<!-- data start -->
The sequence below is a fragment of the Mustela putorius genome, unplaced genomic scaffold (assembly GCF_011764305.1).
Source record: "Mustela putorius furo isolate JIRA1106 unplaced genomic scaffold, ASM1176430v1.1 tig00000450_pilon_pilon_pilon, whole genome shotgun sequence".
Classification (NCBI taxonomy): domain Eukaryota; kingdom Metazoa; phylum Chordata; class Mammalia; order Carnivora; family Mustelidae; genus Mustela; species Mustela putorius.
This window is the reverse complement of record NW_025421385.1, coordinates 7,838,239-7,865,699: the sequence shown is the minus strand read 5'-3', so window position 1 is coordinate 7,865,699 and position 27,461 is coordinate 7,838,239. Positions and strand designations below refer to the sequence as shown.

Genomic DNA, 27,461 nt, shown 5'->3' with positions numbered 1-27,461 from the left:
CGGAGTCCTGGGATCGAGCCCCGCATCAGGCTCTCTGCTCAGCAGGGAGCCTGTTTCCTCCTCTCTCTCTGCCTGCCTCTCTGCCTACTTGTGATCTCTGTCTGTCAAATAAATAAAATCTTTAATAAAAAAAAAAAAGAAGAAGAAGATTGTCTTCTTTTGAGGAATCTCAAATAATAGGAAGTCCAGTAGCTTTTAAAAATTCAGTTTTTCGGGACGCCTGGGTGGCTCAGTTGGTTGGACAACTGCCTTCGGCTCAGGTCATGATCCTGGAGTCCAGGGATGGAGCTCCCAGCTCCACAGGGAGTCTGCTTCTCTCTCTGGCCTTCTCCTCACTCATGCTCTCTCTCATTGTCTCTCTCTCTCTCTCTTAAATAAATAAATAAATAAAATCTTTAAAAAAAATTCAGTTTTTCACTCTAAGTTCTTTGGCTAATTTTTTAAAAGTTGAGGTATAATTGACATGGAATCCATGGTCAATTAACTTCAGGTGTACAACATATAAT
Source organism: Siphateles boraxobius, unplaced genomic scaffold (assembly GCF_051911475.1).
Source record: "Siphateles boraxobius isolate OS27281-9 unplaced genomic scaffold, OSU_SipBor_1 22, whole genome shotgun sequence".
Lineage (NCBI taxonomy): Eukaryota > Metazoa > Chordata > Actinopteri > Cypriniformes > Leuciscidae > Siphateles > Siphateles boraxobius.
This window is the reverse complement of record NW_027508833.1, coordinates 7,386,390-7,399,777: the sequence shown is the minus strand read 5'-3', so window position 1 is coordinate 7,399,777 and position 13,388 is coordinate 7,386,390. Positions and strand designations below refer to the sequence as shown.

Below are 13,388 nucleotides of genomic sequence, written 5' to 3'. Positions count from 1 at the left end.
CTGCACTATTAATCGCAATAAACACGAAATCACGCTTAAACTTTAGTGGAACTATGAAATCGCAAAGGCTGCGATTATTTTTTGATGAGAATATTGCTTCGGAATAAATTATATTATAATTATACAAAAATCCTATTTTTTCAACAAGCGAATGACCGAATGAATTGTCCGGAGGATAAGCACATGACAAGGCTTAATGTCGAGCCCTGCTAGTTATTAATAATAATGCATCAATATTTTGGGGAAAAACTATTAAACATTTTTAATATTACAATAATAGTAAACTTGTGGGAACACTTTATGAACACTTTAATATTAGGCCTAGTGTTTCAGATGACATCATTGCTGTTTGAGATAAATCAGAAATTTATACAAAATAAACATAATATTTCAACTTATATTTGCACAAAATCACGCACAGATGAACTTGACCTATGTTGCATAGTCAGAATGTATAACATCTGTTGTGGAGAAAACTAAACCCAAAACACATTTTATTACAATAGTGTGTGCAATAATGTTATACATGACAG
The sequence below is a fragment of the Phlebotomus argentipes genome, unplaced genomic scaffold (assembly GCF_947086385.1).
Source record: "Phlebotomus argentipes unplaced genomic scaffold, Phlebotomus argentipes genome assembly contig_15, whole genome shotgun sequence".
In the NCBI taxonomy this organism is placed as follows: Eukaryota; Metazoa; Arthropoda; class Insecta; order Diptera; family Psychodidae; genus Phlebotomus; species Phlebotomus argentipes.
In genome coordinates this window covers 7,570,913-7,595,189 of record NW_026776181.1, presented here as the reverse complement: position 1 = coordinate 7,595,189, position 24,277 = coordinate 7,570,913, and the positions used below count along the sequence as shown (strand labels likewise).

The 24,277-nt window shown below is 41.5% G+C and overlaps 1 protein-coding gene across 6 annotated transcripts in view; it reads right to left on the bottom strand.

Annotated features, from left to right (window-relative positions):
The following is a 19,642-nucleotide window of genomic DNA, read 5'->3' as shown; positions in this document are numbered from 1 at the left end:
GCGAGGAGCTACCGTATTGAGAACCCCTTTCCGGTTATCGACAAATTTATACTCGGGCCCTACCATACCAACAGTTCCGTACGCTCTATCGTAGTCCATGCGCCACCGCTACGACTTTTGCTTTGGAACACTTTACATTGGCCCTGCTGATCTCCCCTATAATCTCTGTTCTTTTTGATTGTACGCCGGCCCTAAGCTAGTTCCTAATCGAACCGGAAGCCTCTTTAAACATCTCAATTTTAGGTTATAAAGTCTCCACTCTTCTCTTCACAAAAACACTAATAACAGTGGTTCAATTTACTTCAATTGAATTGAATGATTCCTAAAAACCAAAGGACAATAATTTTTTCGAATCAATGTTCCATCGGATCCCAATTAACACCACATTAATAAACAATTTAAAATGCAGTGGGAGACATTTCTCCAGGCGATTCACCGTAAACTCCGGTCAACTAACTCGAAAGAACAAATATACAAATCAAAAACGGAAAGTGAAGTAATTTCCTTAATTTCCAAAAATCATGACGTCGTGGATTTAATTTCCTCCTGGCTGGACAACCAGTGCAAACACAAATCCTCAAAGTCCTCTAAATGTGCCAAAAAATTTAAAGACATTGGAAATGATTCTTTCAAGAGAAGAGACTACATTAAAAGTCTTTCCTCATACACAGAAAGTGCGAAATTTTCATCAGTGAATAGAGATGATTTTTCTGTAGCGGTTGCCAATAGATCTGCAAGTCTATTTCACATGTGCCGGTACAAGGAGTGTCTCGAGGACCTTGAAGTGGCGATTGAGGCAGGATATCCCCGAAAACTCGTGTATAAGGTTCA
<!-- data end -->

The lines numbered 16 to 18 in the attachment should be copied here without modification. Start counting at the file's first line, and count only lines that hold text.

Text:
In genome coordinates this window covers 7,570,913-7,595,189 of record NW_026776181.1, presented here as the reverse complement: position 1 = coordinate 7,595,189, position 24,277 = coordinate 7,570,913, and the positions used below count along the sequence as shown (strand labels likewise).

The 24,277-nt window shown below is 41.5% G+C and overlaps 1 protein-coding gene across 6 annotated transcripts in view; it reads right to left on the bottom strand.

Annotated features, from left to right (window-relative positions):